"Transparency and professionalism are the two qualities I'm looking for," Supervisor Zev Yaroslavsky said. "Fajardo needs to bring modern management principles to the office to ensure that the department's resources are used to the maximum benefit of county taxpayers."
Fajardo was sworn in Aug. 12 as the department, with its $33 million annual budget and about 200 employees, is undergoing substantial changes.
For decades, it was the only county department with two heads -- one a chief medical examiner-coroner, the other an administrator -- set up that way to prevent the kind of mismanagement that occurred in the 1970s and 1980s including autopsy backlogs, insect infestations in the morgue and a double-billing scam by employees.
Now, Fajardo is solely in charge, with an annual salary of $275,000, though he plans to delegate much of the managerial work to a soon-to-be-hired chief deputy.
The agency's name was also changed this week from Department of Coroner to Department of Medical Examiner-Coroner.
The renovation work is also transforming the agency's work. In years past, a lack of space meant bodies occasionally had to wait in hallways -- without refrigeration. Thanks to the renovation, there is now room for up to 500.
The department's office, autopsy, laboratory and forensic support facilities will be stocked with about $2 million worth of new equipment and furniture, including hydraulic autopsy tables, dissecting instruments, rib shears, bone saws, scalpels, forceps and even chisels.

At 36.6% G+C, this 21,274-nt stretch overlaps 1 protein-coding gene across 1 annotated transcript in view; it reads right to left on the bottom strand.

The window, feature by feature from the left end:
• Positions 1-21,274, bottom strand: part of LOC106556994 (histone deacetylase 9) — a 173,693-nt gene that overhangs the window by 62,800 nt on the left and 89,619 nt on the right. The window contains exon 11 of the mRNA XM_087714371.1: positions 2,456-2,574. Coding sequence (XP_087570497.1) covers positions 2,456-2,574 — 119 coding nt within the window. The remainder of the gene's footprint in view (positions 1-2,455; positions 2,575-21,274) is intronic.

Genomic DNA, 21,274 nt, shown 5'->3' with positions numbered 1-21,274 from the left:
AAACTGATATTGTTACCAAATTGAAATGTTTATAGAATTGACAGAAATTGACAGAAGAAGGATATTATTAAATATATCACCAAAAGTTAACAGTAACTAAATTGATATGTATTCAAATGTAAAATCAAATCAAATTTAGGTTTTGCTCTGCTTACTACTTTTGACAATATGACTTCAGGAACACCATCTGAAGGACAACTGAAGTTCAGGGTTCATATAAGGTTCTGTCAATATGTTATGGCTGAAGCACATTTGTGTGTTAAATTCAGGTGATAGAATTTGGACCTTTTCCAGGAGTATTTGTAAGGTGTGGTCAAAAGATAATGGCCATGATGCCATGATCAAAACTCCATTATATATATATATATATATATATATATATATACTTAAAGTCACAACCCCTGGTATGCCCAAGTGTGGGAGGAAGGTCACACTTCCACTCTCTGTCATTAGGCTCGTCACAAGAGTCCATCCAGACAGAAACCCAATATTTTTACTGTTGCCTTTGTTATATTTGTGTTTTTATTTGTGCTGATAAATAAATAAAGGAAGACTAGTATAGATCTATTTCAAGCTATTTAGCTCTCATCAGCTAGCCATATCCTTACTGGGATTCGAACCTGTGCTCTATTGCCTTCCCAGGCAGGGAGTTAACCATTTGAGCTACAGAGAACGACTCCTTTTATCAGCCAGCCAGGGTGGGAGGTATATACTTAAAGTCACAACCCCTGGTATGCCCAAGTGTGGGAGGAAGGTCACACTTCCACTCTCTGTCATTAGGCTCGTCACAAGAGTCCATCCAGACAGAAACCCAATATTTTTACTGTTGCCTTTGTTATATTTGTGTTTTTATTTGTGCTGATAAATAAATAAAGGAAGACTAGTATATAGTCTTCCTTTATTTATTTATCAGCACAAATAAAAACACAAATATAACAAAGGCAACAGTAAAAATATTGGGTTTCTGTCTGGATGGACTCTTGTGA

The staff hopes the changes won't stop there. "We need to hire more technicians, doctors and investigators, so the flow of work is easier," forensic technician supervisor Anthony Sanchez said.
"The morale's a little down," added Grijalva. "Sometimes we got bad days when we get overloaded."
About 18,000 deaths are reported annually to the department, about half of which fall under its jurisdiction -- mostly homicides, suicides, overdoses and traffic accidents but also deaths by natural causes if there had been no doctor in attendance.
The department performs about 5,700 autopsies every year, making it one of the busiest in the world. "It's an honor to be here," said Fajardo, who has an easy demeanor and can greet staff in both English and Spanish. "I hope to do well by the people of Los Angeles County."
Growing up in East L.A., the son of a housewife and an L.A. County sheriff's deputy wanted to be a marine biologist. Later, after his father died at a young age, he decided he needed a career that would pay the bills and entered UC Davis to become an emergency-room doctor. Before long, he "burned out" and instead wound up becoming fascinated by forensics, eventually getting his degree in pathology.
Even after all these years, certain autopsies still give him nightmares.
"Child cases -- everybody will tell you, those are the ones that impact us the most," he said. "We have to separate what we do at work from what we do outside work, because we do see horrors. We see terrible things." ___